Cause of Death: Gunshot
Murder Scene and Date
Myron Woodard Farm
Section 9, Washington Township
Near LaMoille, Iowa
December 13, 1896
By Nancy Bowers
Written September 2013
In predawn hours during mid-December on the prairie, the first person up must be determined and tough to leave a warm bed for the still cold of the house.
But 26-year-old Andrew Hart was sturdy, and he was reliably the first to arise on the Hart family’s rented Washington Township farm near LaMoille, Iowa, 10 miles southwest of Marshalltown.
Every morning, Andrew lit the heating and cooking stoves so the rooms would be warm and the kitchen ready to prepare food when the others came down from their second-floor bedrooms.
On Sunday, December 13, 1896, Andrew left the bed where he slept with his older brother Horace and walked down the steps to the parlor to fire the stove there first.
Suddenly, the rest of the still-sleeping family was startled awake by sounds of a struggle on the first floor.
Andrew’s mother Maranda heard someone shout:
“What are you doing here?”
Andrew’s father George tried to pull his clothes on as he ran from the bedroom towards the stairway. As he threw open the parlor door, he could make out his son grappling with a dark form, a man who shouldn’t be in the house.
Just at that moment, a flash illuminated the room and then another. Andrew cried “Oh,” and collapsed onto the floor, shot dead.
Right behind George were his wife Maranda, son Horace, and daughters Georgie and Fanny.
Seeing he was cornered by the family, the intruder leapt through the parlor front window — shattering the glass, cutting himself, and trailing the sash out across the sill as he fled.
George Hart followed the intruder through the window and chased him across the house yard; but at 61, he was not agile enough to keep up with the man.
While Horace Hart hurried to neighboring farms to raise the alarm, George Hart rushed south to the Marshall County Poor Farm, where he telephoned Marshalltown Police about the break-in and shooting.
☛ Investigation Begins ☚
Sheriff William D. Mills — a former gold prospector, Civil War veteran, and Iowa State Representative and Senator — was tough and quick-acting, He persuaded the Marshall County Board of Supervisors to immediately grant a $500 reward for the capture of Andrew Hart’s killer and sent telegrams to every railroad station within 100 miles for posting in the depots.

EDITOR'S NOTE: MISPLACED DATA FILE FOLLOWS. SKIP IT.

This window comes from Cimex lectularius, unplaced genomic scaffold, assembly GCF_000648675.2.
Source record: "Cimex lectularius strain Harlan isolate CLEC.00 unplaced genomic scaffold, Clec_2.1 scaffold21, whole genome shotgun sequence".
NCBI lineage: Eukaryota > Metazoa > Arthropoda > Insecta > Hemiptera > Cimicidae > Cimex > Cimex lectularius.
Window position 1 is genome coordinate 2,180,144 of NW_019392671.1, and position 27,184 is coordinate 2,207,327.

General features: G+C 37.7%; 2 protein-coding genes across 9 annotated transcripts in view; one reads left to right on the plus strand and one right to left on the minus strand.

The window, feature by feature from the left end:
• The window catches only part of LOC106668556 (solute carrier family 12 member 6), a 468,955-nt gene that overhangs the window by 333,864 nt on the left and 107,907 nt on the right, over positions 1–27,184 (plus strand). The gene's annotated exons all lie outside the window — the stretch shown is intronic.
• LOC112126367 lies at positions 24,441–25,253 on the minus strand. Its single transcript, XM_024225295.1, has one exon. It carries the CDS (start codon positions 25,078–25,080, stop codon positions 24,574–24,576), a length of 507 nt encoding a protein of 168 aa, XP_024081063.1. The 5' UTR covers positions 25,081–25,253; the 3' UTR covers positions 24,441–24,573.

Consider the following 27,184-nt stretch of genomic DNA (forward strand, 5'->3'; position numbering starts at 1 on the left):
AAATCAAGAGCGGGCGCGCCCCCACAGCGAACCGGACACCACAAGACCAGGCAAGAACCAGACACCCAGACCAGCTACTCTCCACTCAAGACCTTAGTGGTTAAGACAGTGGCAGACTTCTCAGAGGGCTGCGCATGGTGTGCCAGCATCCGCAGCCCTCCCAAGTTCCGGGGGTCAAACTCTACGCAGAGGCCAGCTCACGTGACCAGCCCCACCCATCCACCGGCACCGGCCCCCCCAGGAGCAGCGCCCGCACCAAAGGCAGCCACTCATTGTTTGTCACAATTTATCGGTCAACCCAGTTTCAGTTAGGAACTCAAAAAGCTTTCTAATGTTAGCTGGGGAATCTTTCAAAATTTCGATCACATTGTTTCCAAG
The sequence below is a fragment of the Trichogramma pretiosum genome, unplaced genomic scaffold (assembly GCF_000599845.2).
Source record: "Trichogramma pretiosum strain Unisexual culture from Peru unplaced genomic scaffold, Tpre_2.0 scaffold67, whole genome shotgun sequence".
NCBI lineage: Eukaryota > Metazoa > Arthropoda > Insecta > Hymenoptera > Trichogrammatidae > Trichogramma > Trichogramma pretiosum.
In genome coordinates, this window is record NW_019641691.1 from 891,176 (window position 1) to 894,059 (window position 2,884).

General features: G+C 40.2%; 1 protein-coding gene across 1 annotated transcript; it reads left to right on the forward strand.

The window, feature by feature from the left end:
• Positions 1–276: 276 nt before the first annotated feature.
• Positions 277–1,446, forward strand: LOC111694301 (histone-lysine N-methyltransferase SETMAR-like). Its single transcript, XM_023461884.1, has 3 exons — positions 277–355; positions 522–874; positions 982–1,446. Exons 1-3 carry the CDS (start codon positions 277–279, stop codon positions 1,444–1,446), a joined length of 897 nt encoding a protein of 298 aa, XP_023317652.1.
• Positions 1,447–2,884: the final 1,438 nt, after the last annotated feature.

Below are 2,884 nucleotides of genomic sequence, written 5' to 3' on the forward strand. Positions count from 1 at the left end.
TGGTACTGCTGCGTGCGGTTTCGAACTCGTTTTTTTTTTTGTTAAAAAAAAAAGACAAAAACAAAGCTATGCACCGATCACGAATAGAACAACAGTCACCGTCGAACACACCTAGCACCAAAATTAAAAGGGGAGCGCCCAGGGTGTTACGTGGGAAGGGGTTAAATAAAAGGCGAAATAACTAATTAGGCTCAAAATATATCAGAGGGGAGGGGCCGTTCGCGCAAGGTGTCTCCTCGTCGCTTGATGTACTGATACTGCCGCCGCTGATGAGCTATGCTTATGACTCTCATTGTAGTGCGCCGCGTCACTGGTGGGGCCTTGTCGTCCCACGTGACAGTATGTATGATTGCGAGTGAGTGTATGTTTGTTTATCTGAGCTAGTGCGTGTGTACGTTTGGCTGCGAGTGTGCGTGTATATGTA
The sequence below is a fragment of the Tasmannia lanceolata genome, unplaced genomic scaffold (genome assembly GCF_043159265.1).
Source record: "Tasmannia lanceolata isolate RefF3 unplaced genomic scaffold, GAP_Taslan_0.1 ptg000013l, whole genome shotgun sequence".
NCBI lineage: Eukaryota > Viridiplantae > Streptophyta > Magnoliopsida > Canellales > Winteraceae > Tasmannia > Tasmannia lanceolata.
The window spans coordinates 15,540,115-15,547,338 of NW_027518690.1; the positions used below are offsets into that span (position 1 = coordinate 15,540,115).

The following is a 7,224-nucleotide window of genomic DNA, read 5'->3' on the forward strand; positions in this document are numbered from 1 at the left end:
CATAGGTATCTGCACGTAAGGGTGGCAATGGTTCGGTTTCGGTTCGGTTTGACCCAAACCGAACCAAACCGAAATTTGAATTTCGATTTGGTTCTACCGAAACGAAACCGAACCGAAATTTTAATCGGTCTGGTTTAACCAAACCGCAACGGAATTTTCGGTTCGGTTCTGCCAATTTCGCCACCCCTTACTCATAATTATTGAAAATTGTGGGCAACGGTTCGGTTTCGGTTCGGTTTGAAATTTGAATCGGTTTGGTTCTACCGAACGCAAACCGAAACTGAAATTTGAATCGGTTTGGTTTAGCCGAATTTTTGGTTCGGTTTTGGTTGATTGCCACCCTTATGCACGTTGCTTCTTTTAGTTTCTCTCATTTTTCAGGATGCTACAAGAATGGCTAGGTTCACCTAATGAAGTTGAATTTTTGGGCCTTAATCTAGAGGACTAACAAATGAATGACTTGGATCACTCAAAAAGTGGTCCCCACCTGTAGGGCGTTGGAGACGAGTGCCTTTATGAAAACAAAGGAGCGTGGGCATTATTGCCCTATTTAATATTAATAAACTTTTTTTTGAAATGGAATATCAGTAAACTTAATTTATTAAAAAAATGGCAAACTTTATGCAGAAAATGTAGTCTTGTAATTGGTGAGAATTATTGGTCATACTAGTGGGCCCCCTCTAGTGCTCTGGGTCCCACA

It didn’t take long for Marshalltown law enforcement and Sheriff Mills to arrive at the Hart farm.
They determined Andrew Hart was shot twice in the heart by a .38 caliber revolver.
On the floor of the Harts’ parlor they found a hat and a cravat-like necktie which were torn off the intruder during his struggle with the victim.
The investigators traced a blood trail from the shattered window. It went over a high wooden fence that enclosed the yard; at the top, the shooter’s mackintosh had been snagged off. From there, the trail led through a small opening in the thick Osage Orange hedge row and disappeared into a field of dense corn rows that had not yet been picked. In the field, 40 yards from the Hart house, the murder weapon was found.
The Waterloo Daily Reporter wrote about the gun:
“The trigger, guard, and barrel were spattered with blood, evidently from the wounded hand of the murderer.”
By then, an informal posse of about 150 armed men — some attracted by the reward and others motivated by friendship for the well-respected Hart family — used bloodhounds to track Andrew Hart’s killer.
As they combed the area, the agitated men vowed to each other they would lynch the killer when he was found.
Word of the tragic shooting spread across central Iowa. Des Moines citizens were particularly touched by the event because everyone knew Andrew Hart’s prominent brother-in-law John Monarch, who owned the Savery Livery. John and Florence Hart Monarch immediately set out for LaMoille on the train.
Des Moines Police Chief of Detectives George McNutt also traveled to Marshall County to offer his skills and experience to the investigation.
☛ A Suspect is Cornered ☚
At noon on Tuesday, December 15, grieving family and friends gathered for Andrew Hart’s funeral.
About that same time, a Chicago Great Western train pulled into LaMoille; its conductor told folks in the depot that a man fitting the description of Hart’s killer was cornered in a barn near Albion 8 miles northeast of LaMoille. The news was carried to the funeral and, as it spread through the mourners, angry men left to ride to Albion.